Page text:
The Kansas City Royals are proud to partner with Major League Baseball and The University of Kansas Health System each year to promote breast cancer awareness. The 2021 Honorary Bat Girl is Susan Miller.
Susan, a mother of two, is an active member of The Women’s Cancer Center Advisory Council and devoted supporter of the health system and cancer center. She was 38 when she received the news that she had advanced Triple-Negative Breast Cancer and a tumor in her right lung ‒ it was 1999 and rare for women so young to receive such a grave diagnosis of Stage 4 metastatic disease.
Susan’s world was upended, and she feared she would not see her young daughters grow up. Her aggressive treatment included chemotherapy, a double mastectomy, additional chemotherapy, a thoracotomy (to remove one lobe of her lung and the tumor) and radiation. Eight months after her initial Stage 4 diagnosis, she learned the tumor in her lung was not related to her breast cancer, so her diagnosis was adjusted to Stage 2B. Her husband, Steve, family and friends were by her side throughout, providing a meal train, planting flowers in the spring and caring for her children as she recovered from multiple surgeries.
Today, Susan says she is honored and empowered to raise awareness in the community of the groundbreaking work taking place at the cancer center. She and her husband live in Kansas City, Mo.
Los Angeles Angels
Susan is a beloved friend and science teacher to so many at Cypress High School, including our Entertainment Coordinator Mandi Ortiz and Angels infielder David Fletcher! Mrs. Fried, a student favorite, has been teaching for 23 years and coaching women's volleyball and basketball on campus for more than one decade.
In September 2020, Susan was diagnosed with breast cancer.
Already in a difficult year due to COVID-19, and with the school year just beginning, she now had to undergo chemotherapy. Mrs. Fried is the type of teacher that always goes above and beyond for her students to make the lesson come alive. Her ability to really show the students what they are learning about "in real life" is what makes her so special. Now, Mrs. Fried was about to have her most realistic lesson yet.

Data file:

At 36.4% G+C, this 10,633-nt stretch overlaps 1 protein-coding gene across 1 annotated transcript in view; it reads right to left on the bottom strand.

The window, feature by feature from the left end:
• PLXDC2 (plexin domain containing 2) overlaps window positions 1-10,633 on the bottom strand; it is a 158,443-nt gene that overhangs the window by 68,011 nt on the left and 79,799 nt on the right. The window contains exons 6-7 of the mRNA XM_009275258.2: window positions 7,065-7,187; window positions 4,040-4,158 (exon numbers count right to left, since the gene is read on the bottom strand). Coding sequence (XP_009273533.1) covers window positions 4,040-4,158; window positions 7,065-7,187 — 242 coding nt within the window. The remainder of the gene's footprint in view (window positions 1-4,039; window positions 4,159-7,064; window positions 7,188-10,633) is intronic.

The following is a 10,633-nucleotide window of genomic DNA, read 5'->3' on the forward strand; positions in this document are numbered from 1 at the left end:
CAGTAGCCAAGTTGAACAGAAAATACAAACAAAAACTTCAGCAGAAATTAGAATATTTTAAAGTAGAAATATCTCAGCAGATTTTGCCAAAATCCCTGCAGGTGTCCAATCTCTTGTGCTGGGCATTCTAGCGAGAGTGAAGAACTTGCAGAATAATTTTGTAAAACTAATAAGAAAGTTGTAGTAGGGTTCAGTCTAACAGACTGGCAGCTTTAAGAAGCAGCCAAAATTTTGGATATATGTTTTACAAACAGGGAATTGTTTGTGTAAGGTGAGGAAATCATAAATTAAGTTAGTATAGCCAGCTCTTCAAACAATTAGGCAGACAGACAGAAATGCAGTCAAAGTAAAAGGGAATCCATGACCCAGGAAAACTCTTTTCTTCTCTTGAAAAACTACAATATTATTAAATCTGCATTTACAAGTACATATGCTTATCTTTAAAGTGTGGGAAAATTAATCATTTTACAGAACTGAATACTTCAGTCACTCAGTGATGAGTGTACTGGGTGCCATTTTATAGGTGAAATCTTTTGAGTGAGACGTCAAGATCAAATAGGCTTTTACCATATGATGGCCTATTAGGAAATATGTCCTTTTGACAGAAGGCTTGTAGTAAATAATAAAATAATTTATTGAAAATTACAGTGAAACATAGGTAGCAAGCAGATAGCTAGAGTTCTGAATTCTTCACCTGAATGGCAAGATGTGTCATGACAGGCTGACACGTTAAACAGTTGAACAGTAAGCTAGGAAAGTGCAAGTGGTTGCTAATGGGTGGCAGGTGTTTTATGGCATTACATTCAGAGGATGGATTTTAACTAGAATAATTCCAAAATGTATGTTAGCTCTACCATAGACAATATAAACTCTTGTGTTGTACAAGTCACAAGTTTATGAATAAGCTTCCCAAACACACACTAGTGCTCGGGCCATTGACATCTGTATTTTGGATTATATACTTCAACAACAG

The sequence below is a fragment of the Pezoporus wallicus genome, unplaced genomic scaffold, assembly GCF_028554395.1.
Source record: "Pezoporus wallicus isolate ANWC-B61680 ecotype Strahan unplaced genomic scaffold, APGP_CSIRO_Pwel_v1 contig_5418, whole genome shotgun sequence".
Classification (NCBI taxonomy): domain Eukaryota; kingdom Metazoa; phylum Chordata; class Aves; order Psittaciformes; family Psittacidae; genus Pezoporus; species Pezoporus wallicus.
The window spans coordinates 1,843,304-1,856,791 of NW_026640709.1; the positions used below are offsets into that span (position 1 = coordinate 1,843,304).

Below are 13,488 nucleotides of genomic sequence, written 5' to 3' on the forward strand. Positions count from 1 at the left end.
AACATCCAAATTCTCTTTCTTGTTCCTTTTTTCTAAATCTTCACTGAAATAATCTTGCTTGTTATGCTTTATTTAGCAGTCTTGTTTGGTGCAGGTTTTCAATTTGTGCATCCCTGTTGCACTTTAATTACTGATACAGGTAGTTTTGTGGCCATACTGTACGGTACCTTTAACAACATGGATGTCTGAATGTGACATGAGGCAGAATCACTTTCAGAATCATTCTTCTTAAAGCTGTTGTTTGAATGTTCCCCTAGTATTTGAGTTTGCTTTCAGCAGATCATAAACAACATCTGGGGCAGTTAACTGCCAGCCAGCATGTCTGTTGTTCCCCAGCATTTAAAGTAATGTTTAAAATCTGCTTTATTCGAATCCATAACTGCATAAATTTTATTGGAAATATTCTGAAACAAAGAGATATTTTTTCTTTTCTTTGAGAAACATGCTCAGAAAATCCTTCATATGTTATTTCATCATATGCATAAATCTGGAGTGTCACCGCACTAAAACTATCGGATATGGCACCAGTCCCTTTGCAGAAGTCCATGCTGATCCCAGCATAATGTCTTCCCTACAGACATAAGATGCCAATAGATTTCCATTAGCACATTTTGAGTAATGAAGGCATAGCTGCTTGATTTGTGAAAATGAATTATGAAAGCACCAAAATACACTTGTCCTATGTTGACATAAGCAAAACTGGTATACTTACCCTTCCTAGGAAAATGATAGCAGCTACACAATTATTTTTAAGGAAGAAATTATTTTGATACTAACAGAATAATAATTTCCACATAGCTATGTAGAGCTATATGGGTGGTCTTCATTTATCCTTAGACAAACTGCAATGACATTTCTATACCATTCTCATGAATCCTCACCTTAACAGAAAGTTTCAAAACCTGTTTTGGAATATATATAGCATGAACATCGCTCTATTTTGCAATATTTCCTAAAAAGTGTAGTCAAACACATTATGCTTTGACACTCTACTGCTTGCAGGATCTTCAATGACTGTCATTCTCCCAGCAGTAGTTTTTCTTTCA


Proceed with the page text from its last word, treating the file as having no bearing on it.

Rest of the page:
While teaching her unit on cancer, her emotions and the physical toll of the treatments were starting to get the best of her. She instead decided to invite her students and the community on the journey with her as she began her battle with breast cancer, posting updates on social media and around town. Her message to women was to self-check and follow up on questions they have with a doctor. Her drive to continue teaching those around her was still there. In the winter of 2020, it was found out that the tumor was continuing to grow, in spite of chemotherapy.
So on Dec. 29, her birthday, she asked her doctor for the only gift that mattered... to remove the tumor. She had double mastectomy surgery on her birthday to remove the tumor. Follow-up appointments have shown clear margins and she continues her chemotherapy treatments to make sure the cancer hasn't traveled to other parts of her body. She is halfway home and continuing to round the bases to being cancer-free.
We're excited to honor Susan Fried as the Angels Honorary Bat Girl for the 2021 season.
I had just turned 41 and was going in for my second mammogram ever. I was not looking forward to it, but I knew from the previous one at age 40 the appointment is literally a few minutes, so I scheduled it on my way to work. I went to my appointment and then headed for the office.
Just as I arrived at my parking spot, my phone rang …it was the doctor’s office asking me to come back in for another mammogram and an ultrasound. I immediately doubted them and asked if they were looking at MY scans. I was young and healthy, never felt a lump in my breast and literally no signs of any health issues.
I scheduled my follow-up mammogram, ultrasound and biopsy and four days later, they called me with the results: “You have breast cancer.” I was in complete shock, but I wasn’t going to feel sorry for myself or question “why me.” That night and the following few evenings I connected with all of my family, cousins, girlfriends and told them to schedule their mammogram as soon as they could. I would’ve never caught mine in the earliest stage possible without the mammogram.